Tag Archives: enchantmentmanifesto

The Enchanted Revolution

Some say that incremental change is the safest, sanest way to address systemic problems. But sometimes, when the cracks in a broken system shiver with seismic reverberations, and the pressure of looming catastrophe feels crushing, baby steps will not work, personally or collectively. Then it’s time for transformation, and transformation begins with enchantment.

To enchant a tricky situation:

  • stop judging it, so you can
  • look at it differently and
  • hold it lightly as you
  • attune to the possibilities that orbit like electrons, which will let you
  • stay nimble, stay quick, the better to
  • appreciate the metaphors and no matter what
  • be willing to learn
  • be willing to teach
  • be willing to work
  • be willing to play
  • be willing listen for wisdom and always, always
  • remember that it’s not about you any more than
  • it’s about everyone and all that is.

 

blue and green girl

The Cosmology of Stardust

Billions of years ago, in the early ages of the Universe, the atoms that make up the molecules that make up your cells that make up your body didn’t exist. None of that came into being until after stars formed — gargantuan cauldrons of fire-soup that cooked up the iron, nitrogen, and oxygen on which you live today.

Stars made those atoms, then they exploded, blasting their bits out into space. Some of it went on to form a warm, sunny planet with water to splash around in, and a protective-yet-oxygenated atmosphere to breathe. Before long, some of this stardust jostled into a sufficiently complex pattern that it could reproduce. Then it learned to swim, see, run, fly, laugh, create.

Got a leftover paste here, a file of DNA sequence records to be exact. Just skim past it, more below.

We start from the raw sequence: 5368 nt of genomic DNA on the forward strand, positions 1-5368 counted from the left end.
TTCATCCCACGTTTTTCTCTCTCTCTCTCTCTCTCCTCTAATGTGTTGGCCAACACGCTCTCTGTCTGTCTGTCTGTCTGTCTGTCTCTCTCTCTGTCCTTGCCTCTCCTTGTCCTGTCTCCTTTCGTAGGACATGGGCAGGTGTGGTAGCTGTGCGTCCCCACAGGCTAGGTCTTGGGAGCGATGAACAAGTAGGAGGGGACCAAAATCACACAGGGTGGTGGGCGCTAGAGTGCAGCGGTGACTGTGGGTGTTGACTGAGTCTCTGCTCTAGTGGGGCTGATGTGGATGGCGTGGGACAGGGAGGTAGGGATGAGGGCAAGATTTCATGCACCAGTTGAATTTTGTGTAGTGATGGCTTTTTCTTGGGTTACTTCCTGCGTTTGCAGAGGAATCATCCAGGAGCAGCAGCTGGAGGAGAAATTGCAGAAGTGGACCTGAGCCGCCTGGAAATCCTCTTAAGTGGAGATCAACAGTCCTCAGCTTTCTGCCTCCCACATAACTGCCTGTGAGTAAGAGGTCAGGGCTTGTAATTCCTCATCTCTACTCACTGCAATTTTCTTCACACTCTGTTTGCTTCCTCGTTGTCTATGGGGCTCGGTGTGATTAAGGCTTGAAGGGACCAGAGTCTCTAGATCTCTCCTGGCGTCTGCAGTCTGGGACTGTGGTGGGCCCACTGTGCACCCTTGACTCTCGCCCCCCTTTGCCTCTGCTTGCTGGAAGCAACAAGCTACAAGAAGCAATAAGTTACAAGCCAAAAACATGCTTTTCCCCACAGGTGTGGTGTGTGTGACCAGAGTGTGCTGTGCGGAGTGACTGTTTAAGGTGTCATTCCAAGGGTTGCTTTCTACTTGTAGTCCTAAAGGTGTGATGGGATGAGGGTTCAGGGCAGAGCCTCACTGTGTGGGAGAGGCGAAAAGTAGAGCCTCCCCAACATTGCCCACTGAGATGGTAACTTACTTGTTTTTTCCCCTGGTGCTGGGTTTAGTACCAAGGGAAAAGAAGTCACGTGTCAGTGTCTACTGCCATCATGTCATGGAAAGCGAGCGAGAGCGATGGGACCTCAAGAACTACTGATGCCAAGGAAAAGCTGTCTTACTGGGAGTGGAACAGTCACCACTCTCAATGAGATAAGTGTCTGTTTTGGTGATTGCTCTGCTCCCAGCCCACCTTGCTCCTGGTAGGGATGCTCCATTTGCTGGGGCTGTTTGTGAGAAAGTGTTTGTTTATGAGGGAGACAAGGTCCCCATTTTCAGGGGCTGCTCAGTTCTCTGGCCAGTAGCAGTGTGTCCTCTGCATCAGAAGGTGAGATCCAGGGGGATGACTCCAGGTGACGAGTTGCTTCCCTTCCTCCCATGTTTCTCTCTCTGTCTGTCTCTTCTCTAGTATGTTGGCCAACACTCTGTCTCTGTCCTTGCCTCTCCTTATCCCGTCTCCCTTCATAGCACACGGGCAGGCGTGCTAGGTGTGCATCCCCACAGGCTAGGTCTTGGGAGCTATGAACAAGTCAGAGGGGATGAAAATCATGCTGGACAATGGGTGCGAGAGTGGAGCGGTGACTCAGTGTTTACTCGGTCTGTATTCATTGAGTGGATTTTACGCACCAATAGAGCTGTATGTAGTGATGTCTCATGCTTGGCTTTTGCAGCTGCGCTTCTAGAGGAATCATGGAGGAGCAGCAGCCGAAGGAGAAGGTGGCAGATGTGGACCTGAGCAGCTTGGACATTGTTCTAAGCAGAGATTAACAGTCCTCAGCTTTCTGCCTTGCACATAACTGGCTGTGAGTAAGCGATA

The stars are creative. They made the world, and they made you. You are stardust, and you inherit your cosmic creativity from your Godparent Stars. The dazzling night sky shows your origins and your birthright.

Star-forming region NGC 2174, nasa.gov
Star-forming region NGC 2174, nasa.gov

Why Practice Enchantment?

In the genre of literature called magical realism, stories are set in worlds that seem like everyday reality, except that amazing, seemingly unreal things happen. Magic erupts into the mundane.

Ever since I read fairy tales as a child, I’ve been convinced that this kind of story shows a view of reality more complete than realism alone. For instance, you can be plodding along, paying bills and going to work, when you fall in love and the world glows. Or someone dies and your heart bursts into a flower with deep purple petals. Or impossible coincidences pile up, and the birds sing their clamorous song: Awake! Awake! Awake!

Jeune fille en marche, by Marc Chagall
Jeune fille en marche, by Marc Chagall

On one level, magical realism is a metaphor for creativity — the surprise of it, the sense of the miraculous that accompanies an insight or breakthrough, the conviction that the world is in fact pregnant with as-yet unimagined possibilities.

On a deeper level, magical realism shows that life is real, and life is magical. Neither realism nor magic alone tells the whole story. Realism by itself tries to spread the half-truth, “Life sucks and then you die.” Magic by itself tells its own half-truth, “Everything is wonderful and amazing!” The whole truth is that they’re both true. Life is difficult and wonderful, and yes, then you die, but there’s always the possibility of amazement, all along the way.